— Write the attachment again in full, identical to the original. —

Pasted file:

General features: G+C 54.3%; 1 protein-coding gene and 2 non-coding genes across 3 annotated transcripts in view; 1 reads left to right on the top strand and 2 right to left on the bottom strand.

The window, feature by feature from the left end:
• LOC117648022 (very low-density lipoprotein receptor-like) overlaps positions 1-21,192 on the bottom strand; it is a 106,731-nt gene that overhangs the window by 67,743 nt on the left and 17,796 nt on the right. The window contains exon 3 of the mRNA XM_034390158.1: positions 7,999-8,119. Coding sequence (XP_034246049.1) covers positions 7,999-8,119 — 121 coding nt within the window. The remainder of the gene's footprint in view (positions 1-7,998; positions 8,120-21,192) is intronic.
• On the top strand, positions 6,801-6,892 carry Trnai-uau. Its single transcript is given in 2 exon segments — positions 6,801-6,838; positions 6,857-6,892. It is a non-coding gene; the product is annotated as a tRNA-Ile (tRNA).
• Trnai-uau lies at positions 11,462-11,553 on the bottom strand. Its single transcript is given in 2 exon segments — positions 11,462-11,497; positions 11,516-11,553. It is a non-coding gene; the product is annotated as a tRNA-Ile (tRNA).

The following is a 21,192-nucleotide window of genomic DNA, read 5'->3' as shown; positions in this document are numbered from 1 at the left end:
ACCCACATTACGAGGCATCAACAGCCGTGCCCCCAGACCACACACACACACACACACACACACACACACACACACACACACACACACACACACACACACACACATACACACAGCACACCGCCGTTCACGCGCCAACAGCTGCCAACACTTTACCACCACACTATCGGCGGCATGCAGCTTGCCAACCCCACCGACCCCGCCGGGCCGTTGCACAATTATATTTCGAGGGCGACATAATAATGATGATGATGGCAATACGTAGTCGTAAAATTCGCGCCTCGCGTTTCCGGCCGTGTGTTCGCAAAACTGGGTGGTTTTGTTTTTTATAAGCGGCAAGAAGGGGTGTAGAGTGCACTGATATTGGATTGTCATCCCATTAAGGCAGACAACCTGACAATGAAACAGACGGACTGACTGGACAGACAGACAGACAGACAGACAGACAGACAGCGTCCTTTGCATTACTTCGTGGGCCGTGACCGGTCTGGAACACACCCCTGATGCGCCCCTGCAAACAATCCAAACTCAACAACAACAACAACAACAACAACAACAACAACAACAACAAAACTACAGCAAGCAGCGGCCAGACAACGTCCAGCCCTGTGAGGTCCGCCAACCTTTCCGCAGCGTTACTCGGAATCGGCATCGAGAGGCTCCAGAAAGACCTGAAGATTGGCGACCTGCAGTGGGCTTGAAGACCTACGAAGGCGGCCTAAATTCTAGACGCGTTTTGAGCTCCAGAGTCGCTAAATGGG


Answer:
General features: G+C 54.3%; 1 protein-coding gene and 2 non-coding genes across 3 annotated transcripts in view; 1 reads left to right on the top strand and 2 right to left on the bottom strand.

The window, feature by feature from the left end:
• LOC117648022 (very low-density lipoprotein receptor-like) overlaps positions 1-21,192 on the bottom strand; it is a 106,731-nt gene that overhangs the window by 67,743 nt on the left and 17,796 nt on the right. The window contains exon 3 of the mRNA XM_034390158.1: positions 7,999-8,119. Coding sequence (XP_034246049.1) covers positions 7,999-8,119 — 121 coding nt within the window. The remainder of the gene's footprint in view (positions 1-7,998; positions 8,120-21,192) is intronic.
• On the top strand, positions 6,801-6,892 carry Trnai-uau. Its single transcript is given in 2 exon segments — positions 6,801-6,838; positions 6,857-6,892. It is a non-coding gene; the product is annotated as a tRNA-Ile (tRNA).
• Trnai-uau lies at positions 11,462-11,553 on the bottom strand. Its single transcript is given in 2 exon segments — positions 11,462-11,497; positions 11,516-11,553. It is a non-coding gene; the product is annotated as a tRNA-Ile (tRNA).

The following is a 21,192-nucleotide window of genomic DNA, read 5'->3' as shown; positions in this document are numbered from 1 at the left end:
ACCCACATTACGAGGCATCAACAGCCGTGCCCCCAGACCACACACACACACACACACACACACACACACACACACACACACACACACACACACACACACACACATACACACAGCACACCGCCGTTCACGCGCCAACAGCTGCCAACACTTTACCACCACACTATCGGCGGCATGCAGCTTGCCAACCCCACCGACCCCGCCGGGCCGTTGCACAATTATATTTCGAGGGCGACATAATAATGATGATGATGGCAATACGTAGTCGTAAAATTCGCGCCTCGCGTTTCCGGCCGTGTGTTCGCAAAACTGGGTGGTTTTGTTTTTTATAAGCGGCAAGAAGGGGTGTAGAGTGCACTGATATTGGATTGTCATCCCATTAAGGCAGACAACCTGACAATGAAACAGACGGACTGACTGGACAGACAGACAGACAGACAGACAGACAGACAGCGTCCTTTGCATTACTTCGTGGGCCGTGACCGGTCTGGAACACACCCCTGATGCGCCCCTGCAAACAATCCAAACTCAACAACAACAACAACAACAACAACAACAACAACAACAACAAAACTACAGCAAGCAGCGGCCAGACAACGTCCAGCCCTGTGAGGTCCGCCAACCTTTCCGCAGCGTTACTCGGAATCGGCATCGAGAGGCTCCAGAAAGACCTGAAGATTGGCGACCTGCAGTGGGCTTGAAGACCTACGAAGGCGGCCTAAATTCTAGACGCGTTTTGAGCTCCAGAGTCGCTAAATGGG